Do you fight weeds? Ever feel like giving up on gardening because of weeds? There have been times I’ve felt like that, and I’m here to say there are ways to fight weeds (that don’t involve chemicals). You can find some of my favorite weed-fighting tips for the vegetable garden here.
For flower beds, I use five easy steps to control weeds in our garden beds and borders – and not just for spring, but for the whole year! That’s right, weed once, take these steps and you won’t have to worry about them again until next spring. In only a couple hours you’ll be done with most of the maintenance for your flower bed – all that’s left to do is water and enjoy the blooms.
What’s my secret? Well, I have a little method that I’ve written about before, but it bears mentioning every season because it’s such a time saver and it’s pretty much the only reason I have time to have shrub and flower borders throughout our yard.
When I get all our beds done using this method, I have a lot less work for the rest of the year. Here’s proof:
This is one of our front borders that we covered in newspaper and mulch (we use purchased garden compost for our mulch) last summer. There are just a few weeds (which are easy to pull thanks to all the mulch), with more concentrated around the stepping stones. That’s because it’s hard to get the layers of newspaper in between the stones unless we lift them, and obviously we didn’t take the time.
As a comparison, take a look at the other end of the same bed:
This end never got it’s layer of paper and mulch. We ran out of the compost mulch and never finished the bed – in fact you can see on the right where we ran out of the paper and mulch close to the stones. There are some plants in there, but most of the green “groundcover’ is little baby weeds, plus those “poppers” I can’t stand.
Don’t let this happen to your flower beds, follow these steps to organic weed control and make your life easier!
5 Easy Steps to Organic Weed Control
Gather your materials.
- Garden tools like trowels and rakes
- Enough mulch to cover your area at least 2-inches thick (we like the brown color of a mulch our garden center calls “garden compost” which is about $18 a truckload, bark mulch and even straw work, too, but the compost has the added benefit of feeding your beds as it breaks down. It ends up being all the fertilizer my beds need most of the time)
- Newspaper (the secret weapon!) – LOTS of it. We collect newspapers all year long and use it up each spring. You can also use cardboard, but it’s thicker, so use it only in areas you don’t want any thing to grow (like under trees or between large, established shrubs). Paper grocery bags are good, too, cut and opened up, but newspaper is usually easiest to acquire.
Trim shrubs and perennials, then pull weeds. I like to wait until late winter-early spring to do this, as the dead growth helps protect plants from frost damage, plus provides habitat and seed heads for the birds. Plus, there’s no way I’d find time in the fall to do this with all the harvest coming in, but I like the bird theory better.
Try to get the roots of the perennial weeds (like dandelions), but for the annual weeds (like the poppers, aka, wild cress) just pull the biggest ones so that the paper can lay down flat. The layers will kill any little ones left.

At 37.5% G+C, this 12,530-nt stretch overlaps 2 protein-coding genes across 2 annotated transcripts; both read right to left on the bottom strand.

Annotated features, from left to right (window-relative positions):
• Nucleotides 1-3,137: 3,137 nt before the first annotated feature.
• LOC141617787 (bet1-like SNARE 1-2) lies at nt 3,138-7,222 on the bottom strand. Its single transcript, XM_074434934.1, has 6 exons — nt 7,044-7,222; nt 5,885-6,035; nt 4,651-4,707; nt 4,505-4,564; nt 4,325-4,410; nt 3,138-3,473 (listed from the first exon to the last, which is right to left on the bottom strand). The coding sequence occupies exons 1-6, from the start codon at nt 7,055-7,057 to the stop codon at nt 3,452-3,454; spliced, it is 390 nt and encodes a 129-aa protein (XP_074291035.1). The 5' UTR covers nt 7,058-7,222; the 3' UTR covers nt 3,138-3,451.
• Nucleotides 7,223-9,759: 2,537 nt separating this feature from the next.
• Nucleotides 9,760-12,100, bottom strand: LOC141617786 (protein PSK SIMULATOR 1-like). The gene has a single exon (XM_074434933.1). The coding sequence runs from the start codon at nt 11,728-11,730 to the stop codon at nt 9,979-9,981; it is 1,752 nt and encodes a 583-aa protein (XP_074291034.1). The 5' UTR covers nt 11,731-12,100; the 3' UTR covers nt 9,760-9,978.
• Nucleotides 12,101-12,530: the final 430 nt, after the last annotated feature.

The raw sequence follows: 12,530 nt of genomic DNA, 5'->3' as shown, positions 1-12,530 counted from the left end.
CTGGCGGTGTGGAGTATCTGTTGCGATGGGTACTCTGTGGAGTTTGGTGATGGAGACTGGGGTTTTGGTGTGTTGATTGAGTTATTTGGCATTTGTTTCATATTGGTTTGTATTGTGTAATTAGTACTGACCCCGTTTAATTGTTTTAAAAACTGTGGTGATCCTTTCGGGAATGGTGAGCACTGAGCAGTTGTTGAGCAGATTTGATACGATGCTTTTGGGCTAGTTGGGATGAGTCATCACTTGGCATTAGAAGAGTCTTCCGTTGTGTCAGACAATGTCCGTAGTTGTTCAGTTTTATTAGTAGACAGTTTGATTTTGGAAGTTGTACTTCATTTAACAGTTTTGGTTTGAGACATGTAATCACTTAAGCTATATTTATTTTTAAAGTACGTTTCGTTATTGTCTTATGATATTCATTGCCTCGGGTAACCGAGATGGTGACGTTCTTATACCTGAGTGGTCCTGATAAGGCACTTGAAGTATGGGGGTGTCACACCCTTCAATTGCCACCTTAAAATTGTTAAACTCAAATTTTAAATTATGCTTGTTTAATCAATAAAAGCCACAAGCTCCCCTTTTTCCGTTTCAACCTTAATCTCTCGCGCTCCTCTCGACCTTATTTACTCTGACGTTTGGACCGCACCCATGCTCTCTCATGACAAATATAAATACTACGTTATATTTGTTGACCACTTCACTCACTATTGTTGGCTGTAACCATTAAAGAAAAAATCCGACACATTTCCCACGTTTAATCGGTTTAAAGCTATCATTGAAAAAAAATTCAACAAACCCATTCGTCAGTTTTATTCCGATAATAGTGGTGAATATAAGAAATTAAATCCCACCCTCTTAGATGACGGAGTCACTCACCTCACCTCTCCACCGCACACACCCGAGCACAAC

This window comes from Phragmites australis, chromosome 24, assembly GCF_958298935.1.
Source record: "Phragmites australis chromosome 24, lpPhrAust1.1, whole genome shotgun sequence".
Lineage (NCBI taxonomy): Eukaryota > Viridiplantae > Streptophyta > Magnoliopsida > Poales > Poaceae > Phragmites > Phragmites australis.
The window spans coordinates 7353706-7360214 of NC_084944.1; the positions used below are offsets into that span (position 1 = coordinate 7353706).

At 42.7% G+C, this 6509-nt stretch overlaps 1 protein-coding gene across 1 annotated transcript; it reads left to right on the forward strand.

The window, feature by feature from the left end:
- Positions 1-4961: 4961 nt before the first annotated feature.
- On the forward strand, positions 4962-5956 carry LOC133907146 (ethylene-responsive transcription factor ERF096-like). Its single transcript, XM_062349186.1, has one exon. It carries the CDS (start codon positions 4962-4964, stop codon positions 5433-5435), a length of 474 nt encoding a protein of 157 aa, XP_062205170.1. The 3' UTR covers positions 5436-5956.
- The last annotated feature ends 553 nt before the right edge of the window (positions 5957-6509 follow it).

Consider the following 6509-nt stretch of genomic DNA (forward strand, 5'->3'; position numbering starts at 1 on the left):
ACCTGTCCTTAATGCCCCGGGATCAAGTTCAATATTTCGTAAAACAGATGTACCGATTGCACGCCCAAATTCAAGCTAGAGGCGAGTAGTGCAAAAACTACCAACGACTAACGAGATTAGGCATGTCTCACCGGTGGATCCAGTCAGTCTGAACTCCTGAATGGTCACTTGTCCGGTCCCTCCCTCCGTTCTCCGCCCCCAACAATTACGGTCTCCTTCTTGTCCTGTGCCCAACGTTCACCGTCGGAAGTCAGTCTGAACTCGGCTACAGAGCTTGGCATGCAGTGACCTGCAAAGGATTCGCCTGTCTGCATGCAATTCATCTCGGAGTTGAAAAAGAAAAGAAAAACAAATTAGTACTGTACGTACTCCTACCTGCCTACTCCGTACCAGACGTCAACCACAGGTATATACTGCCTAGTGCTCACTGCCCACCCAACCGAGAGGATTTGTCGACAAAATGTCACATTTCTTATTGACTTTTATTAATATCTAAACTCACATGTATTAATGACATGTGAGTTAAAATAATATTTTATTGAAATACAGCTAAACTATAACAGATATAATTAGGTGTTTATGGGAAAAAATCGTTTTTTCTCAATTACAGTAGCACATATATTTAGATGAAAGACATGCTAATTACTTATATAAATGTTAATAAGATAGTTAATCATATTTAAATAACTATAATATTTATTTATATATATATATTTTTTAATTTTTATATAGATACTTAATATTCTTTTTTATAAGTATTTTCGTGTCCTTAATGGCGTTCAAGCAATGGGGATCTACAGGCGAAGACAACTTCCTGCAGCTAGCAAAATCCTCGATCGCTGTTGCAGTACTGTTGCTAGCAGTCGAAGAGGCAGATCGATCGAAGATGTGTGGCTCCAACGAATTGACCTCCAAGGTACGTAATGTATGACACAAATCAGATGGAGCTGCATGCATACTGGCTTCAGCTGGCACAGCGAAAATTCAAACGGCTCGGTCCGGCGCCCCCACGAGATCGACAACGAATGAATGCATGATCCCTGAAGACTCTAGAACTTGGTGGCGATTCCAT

Trim the bed edges by trenching a grass edge or cutting the grass near a permanent edge. This bed has cement edgers, but most of mine are just grass.
Start layering the paper, your secret weapon. Here are some points to remember when laying the paper:
- The thicker you layer the paper, the more weed-blocking it will do- I like to use 6 to 10 layers.
- Don’t use shiny, colored ads- just regular newsprint (which may have color, too- that is OK, just not the shiny paper)
- Overlap the edges of the papers a good inch or two- the idea is to not give an opening for the weeds!
- If there is wind, keep a hose nearby and spray the papers as you lay them to keep them stable before adding the mulch.
- If the ground is dry (like, you didn’t get to it and it’s already July…), water well first, and then spray the paper as well. The mulch will help hold in the moisture for that time of year.
- If you use soaker hoses, lay the paper under them.
Lastly, cover all the paper with mulch. The more you use, the better it will suppress weeds – a 2-inch layer is minimum.
Then sit back and enjoy how clean and tidy your bed looks – and will continue to look for months!
Note: You might be thinking, “What if I want to plant something later in the season?” Simply push aside the mulch where you want to plant, use a trowel to cut into the paper and bend it back (like a book cover), make a hole and place the plant in it. Tamp it down and replace the paper, tearing as needed to fit around the new plant and recover with the mulch. No problem.
This method can be used around trees, too, instead of buying expensive “tree rings” or using plastic edging (than invariably gets nicked with the mower…). Simply lay a LOT of layers of paper (10-15 layers) right over the mown grass in a loose circle, tucking the sharp corners in on the outside as needed. Cover with mulch, but don’t mound it up to the trunk.
The tree pictured above was done last year, and you can see how it stayed grass-free all year. It needs another layer this spring to see it through the next year. Of course, you can give it a nice, cut edge if that’s something you like…I guess you can see which camp we fall in.
I promise that if you use these tips, your weeding life will be changed forever!